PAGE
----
Football matches had been played in Victoria since 1850. However, the game between Scotch College and Melbourne Grammar in 1858 is generally acknowledged as the first ‘official’ game of Australian football. A year later, the first rules of football were adopted. Footscray was also declared a municipality at this time, with the centre of town located between the railway and the Saltwater (now Maribyrnong) River. Somewhat isolated from Melbourne, Footscray was the industrial heartland of the west. It was still the scene of roaming goats and stock, unmade footpaths, mudflats dotted with wooden houses and open plains pockmarked with bluestone quarries – which were the source of the building blocks of early Melbourne.
Such was football’s early popularity that clubs quickly sprang up all over Melbourne and in country towns. In its infancy the game and its early rules allowed for such things as the ‘little mark’, tripping, hacking, rabbiting, pushing (from behind) and slinging. While these rules were gradually phased out, football remained a rough sporting pursuit – brutal at times, but exciting for spectators – and injury was commonplace.
Early Williamstown papers suggest football in Footscray was first played in the mid-1870s, although scratch matches in the district may have been played even earlier. Early games in Footscray were said to be played on a vacant lot bounded by Napier, Bunbury and Hyde streets. Between 1870 and 1876, the population of Footscray more than doubled to just over 4000 and a team called ‘Footscray’ appeared – very much regarded as a junior club, playing games against a variety of Williamstown teams including Williamstown thirds, Williamstown Union, and Star of Williamstown.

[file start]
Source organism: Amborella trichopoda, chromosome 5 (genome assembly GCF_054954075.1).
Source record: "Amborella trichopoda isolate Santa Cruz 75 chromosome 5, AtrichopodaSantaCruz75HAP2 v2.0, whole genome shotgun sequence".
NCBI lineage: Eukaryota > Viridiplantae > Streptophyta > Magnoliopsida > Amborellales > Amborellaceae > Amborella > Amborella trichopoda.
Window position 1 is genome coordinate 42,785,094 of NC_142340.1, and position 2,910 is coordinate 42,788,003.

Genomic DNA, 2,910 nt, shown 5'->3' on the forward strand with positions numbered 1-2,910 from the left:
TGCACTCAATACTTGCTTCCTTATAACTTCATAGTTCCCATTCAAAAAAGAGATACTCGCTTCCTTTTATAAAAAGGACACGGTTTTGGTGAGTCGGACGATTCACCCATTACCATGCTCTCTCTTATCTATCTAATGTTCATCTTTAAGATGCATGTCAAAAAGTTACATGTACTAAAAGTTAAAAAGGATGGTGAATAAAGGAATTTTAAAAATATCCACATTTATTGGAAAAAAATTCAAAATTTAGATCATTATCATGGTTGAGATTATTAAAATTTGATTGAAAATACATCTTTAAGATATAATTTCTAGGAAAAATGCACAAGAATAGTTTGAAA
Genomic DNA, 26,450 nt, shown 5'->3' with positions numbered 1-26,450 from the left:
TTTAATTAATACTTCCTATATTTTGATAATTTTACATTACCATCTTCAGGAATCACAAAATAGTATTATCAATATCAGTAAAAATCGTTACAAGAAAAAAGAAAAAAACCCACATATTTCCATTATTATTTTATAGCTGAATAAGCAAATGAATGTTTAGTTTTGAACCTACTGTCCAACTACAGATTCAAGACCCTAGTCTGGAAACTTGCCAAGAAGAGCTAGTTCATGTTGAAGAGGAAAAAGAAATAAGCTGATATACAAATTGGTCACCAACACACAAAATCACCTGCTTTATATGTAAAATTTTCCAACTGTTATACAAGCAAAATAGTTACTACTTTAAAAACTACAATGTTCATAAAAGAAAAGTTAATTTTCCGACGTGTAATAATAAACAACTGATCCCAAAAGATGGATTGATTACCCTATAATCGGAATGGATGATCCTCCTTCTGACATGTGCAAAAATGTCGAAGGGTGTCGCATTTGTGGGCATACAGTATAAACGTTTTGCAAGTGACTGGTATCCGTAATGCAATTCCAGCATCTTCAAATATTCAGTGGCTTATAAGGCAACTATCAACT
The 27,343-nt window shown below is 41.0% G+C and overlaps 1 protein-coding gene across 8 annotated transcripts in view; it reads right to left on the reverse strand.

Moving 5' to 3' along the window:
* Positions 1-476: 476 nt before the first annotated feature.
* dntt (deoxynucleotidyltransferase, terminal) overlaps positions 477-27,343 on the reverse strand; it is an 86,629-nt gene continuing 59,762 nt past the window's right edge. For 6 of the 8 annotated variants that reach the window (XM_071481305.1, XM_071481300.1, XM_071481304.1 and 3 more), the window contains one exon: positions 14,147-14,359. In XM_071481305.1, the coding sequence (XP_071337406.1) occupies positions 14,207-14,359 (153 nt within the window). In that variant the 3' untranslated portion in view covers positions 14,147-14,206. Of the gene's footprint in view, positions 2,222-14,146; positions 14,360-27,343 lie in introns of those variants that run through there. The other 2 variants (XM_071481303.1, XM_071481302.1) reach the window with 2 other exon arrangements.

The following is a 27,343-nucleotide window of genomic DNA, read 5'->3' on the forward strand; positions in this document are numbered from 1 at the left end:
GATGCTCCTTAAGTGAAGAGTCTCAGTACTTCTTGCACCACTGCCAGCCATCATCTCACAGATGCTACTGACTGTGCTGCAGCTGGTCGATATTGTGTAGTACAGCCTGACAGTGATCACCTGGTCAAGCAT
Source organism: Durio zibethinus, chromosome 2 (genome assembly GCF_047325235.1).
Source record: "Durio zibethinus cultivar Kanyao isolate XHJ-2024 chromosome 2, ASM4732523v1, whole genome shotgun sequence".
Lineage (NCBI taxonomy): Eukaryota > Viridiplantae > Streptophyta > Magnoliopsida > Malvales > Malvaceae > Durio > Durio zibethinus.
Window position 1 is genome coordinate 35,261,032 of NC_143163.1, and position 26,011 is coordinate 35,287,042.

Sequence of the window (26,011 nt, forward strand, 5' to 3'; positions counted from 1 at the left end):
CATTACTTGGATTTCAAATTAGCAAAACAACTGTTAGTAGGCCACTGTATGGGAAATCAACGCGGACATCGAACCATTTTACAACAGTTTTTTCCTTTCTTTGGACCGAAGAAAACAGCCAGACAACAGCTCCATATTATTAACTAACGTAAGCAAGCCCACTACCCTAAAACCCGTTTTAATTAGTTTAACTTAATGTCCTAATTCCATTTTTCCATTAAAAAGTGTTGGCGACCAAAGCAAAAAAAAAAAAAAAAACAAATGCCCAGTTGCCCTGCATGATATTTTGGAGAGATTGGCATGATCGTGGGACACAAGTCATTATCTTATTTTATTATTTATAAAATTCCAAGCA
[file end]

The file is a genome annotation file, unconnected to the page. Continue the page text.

Matches were usually arranged by the secretaries of the competing clubs, generally started at about 3:00pm and were played on an ad hoc basis. At times, last minute arrangements were needed when clubs had double booked. Games could be cancelled due to inclement weather or if a team declined to play due to the state of the ground (as was the case when Footscray were due to meet West Melbourne Alberts in 1878). Behinds were sometimes recorded but did not count towards the final score so, given the low scoring nature of the game at the time, draws were a common occurrence. Without defined boundaries, crowds regularly encroached onto the playing field. There were often disputes between competing teams over playing numbers or umpiring decisions and some games were abandoned or left undecided. It wasn’t until 1877, when the Victorian Football Association (VFA) was formed, that any formal body controlled the increasingly popular game.
Footscray, while not yet a VFA team, played regular fixtures for the latter part of the 1870s and ventured further afield, playing at such venues as Richmond Paddock, East Melbourne, Braybrook, St Kilda, and Royal Park in Carlton. Prominent players who represented the club during these foundation years included members of the Lovett, English, Cleghorn, Droop, Emmerson, Woods and Dallaway families. The more rounded ball that characterised most of the 1870s evolved into an oval-shaped football by the start of the 1880s.